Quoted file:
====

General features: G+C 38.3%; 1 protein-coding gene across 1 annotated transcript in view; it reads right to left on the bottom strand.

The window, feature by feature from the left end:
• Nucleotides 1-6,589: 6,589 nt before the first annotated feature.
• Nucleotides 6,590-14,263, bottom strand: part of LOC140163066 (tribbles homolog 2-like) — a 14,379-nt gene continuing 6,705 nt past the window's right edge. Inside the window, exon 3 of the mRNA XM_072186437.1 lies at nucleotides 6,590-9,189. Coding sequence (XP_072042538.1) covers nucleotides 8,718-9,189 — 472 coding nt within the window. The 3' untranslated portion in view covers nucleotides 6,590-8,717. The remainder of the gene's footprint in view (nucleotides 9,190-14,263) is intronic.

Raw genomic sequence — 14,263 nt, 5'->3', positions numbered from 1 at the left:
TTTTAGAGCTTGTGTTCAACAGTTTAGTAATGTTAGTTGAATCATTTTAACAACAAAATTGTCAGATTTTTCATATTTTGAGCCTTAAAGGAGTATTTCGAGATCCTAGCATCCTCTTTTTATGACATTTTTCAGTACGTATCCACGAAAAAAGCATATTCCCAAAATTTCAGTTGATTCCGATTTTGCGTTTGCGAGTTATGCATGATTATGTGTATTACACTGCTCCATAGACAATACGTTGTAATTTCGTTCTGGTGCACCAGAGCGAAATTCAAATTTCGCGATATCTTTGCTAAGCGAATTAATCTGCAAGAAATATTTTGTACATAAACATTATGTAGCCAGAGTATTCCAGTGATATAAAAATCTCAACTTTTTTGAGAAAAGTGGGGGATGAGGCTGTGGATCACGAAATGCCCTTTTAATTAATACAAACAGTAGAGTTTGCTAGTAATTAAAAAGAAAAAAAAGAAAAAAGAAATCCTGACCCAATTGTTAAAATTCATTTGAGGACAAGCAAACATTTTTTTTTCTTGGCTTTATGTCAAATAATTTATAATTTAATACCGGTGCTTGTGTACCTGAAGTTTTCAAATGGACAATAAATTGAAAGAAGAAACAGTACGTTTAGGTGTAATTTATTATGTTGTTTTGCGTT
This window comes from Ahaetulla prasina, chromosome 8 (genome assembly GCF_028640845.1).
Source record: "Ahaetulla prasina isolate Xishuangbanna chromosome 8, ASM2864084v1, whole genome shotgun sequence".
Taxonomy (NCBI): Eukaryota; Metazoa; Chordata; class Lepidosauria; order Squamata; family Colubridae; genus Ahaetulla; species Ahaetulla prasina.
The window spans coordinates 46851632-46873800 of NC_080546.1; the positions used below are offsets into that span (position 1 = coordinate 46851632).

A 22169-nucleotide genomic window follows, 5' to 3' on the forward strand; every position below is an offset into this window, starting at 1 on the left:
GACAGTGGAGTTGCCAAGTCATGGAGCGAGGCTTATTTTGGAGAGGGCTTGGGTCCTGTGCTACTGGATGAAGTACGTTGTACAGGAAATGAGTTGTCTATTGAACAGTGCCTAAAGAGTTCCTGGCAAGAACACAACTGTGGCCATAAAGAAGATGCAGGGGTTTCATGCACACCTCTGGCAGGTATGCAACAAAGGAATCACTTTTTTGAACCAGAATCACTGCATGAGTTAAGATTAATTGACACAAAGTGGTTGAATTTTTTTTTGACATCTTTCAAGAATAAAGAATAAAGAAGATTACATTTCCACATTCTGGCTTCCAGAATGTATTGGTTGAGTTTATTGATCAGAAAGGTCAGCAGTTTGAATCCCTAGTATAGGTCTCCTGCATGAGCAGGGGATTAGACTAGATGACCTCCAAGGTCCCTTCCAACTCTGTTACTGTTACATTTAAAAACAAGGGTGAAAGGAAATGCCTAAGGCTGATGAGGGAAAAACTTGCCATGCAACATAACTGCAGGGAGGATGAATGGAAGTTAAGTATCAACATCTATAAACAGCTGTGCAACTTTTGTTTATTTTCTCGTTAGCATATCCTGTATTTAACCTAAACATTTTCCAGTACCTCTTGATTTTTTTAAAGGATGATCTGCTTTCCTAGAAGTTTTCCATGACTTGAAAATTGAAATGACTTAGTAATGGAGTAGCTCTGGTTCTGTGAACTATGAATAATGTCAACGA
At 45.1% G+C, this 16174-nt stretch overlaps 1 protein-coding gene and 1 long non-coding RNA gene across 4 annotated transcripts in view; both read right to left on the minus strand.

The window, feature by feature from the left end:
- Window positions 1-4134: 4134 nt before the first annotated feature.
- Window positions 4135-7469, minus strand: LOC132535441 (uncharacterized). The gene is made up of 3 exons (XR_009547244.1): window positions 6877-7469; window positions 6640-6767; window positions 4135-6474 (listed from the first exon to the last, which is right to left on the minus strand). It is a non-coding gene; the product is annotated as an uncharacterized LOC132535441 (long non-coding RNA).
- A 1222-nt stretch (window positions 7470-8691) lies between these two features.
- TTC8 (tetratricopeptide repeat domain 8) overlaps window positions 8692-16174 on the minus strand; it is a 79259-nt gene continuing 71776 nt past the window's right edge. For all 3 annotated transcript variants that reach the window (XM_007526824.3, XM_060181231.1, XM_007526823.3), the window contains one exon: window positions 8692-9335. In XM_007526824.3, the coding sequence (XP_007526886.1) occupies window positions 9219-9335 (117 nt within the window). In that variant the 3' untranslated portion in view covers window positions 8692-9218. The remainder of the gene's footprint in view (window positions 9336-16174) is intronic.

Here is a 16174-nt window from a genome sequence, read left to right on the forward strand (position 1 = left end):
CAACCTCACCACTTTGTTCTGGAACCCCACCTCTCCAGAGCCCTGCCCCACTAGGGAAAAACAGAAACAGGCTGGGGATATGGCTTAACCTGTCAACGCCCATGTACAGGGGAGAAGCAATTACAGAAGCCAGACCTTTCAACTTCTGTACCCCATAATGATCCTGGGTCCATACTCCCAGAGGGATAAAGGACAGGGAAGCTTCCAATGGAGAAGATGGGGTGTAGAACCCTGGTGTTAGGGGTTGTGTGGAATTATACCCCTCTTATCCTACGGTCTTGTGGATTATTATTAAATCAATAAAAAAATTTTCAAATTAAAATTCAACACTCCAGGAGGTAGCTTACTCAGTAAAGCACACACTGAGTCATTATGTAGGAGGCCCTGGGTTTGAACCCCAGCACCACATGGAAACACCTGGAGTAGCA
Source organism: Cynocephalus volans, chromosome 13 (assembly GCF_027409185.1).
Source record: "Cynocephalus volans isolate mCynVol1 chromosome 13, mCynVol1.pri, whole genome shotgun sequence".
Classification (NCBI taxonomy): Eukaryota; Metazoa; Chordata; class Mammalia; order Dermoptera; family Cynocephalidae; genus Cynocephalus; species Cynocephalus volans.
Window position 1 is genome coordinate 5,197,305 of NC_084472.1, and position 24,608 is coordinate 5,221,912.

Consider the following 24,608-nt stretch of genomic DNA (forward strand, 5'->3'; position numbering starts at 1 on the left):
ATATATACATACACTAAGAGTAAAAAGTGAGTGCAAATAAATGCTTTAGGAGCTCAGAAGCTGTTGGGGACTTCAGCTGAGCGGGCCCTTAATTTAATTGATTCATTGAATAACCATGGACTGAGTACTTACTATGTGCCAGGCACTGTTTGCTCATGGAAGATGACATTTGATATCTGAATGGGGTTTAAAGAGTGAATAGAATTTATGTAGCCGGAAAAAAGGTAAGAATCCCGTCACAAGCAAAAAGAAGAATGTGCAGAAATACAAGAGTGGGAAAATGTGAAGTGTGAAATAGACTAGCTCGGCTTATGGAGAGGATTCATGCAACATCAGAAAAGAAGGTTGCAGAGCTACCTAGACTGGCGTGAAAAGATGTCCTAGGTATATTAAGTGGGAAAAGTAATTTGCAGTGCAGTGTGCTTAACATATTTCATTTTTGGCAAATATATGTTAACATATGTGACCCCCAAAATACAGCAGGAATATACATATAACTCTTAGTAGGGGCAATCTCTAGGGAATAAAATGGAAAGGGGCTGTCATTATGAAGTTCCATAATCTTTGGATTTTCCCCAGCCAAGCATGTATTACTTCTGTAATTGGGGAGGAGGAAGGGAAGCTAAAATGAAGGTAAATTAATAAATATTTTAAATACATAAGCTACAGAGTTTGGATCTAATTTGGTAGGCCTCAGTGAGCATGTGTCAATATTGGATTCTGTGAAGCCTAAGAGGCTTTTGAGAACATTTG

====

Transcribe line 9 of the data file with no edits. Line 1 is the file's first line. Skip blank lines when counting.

Taxonomy (NCBI): Eukaryota; Metazoa; Chordata; class Lepidosauria; order Squamata; family Colubridae; genus Ahaetulla; species Ahaetulla prasina.